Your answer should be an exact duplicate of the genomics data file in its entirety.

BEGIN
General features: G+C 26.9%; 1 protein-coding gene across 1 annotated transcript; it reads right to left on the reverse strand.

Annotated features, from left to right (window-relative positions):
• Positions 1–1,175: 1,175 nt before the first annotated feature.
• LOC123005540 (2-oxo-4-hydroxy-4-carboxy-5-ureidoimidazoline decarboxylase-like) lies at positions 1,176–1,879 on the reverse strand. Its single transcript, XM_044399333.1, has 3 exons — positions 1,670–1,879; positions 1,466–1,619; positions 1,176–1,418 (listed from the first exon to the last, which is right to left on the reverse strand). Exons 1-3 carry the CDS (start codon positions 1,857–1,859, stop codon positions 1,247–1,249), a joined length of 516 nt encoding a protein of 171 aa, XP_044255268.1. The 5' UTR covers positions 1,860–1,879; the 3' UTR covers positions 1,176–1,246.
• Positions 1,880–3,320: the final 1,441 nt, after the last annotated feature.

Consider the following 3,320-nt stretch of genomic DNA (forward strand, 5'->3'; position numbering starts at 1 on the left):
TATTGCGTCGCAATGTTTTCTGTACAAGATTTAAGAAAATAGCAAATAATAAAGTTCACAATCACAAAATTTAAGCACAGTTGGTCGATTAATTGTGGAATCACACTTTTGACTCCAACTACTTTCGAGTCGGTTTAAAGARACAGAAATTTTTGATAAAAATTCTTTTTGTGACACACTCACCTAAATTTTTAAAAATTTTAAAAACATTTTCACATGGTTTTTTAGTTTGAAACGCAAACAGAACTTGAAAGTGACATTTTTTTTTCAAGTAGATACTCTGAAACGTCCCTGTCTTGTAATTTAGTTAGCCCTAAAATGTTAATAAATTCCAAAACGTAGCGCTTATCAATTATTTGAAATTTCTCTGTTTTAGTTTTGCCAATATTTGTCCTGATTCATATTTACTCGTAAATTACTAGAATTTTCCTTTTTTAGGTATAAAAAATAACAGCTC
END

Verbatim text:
General features: G+C 26.9%; 1 protein-coding gene across 1 annotated transcript; it reads right to left on the reverse strand.

Annotated features, from left to right (window-relative positions):
• Positions 1–1,175: 1,175 nt before the first annotated feature.
• LOC123005540 (2-oxo-4-hydroxy-4-carboxy-5-ureidoimidazoline decarboxylase-like) lies at positions 1,176–1,879 on the reverse strand. Its single transcript, XM_044399333.1, has 3 exons — positions 1,670–1,879; positions 1,466–1,619; positions 1,176–1,418 (listed from the first exon to the last, which is right to left on the reverse strand). Exons 1-3 carry the CDS (start codon positions 1,857–1,859, stop codon positions 1,247–1,249), a joined length of 516 nt encoding a protein of 171 aa, XP_044255268.1. The 5' UTR covers positions 1,860–1,879; the 3' UTR covers positions 1,176–1,246.
• Positions 1,880–3,320: the final 1,441 nt, after the last annotated feature.

Consider the following 3,320-nt stretch of genomic DNA (forward strand, 5'->3'; position numbering starts at 1 on the left):
TATTGCGTCGCAATGTTTTCTGTACAAGATTTAAGAAAATAGCAAATAATAAAGTTCACAATCACAAAATTTAAGCACAGTTGGTCGATTAATTGTGGAATCACACTTTTGACTCCAACTACTTTCGAGTCGGTTTAAAGARACAGAAATTTTTGATAAAAATTCTTTTTGTGACACACTCACCTAAATTTTTAAAAATTTTAAAAACATTTTCACATGGTTTTTTAGTTTGAAACGCAAACAGAACTTGAAAGTGACATTTTTTTTTCAAGTAGATACTCTGAAACGTCCCTGTCTTGTAATTTAGTTAGCCCTAAAATGTTAATAAATTCCAAAACGTAGCGCTTATCAATTATTTGAAATTTCTCTGTTTTAGTTTTGCCAATATTTGTCCTGATTCATATTTACTCGTAAATTACTAGAATTTTCCTTTTTTAGGTATAAAAAATAACAGCTC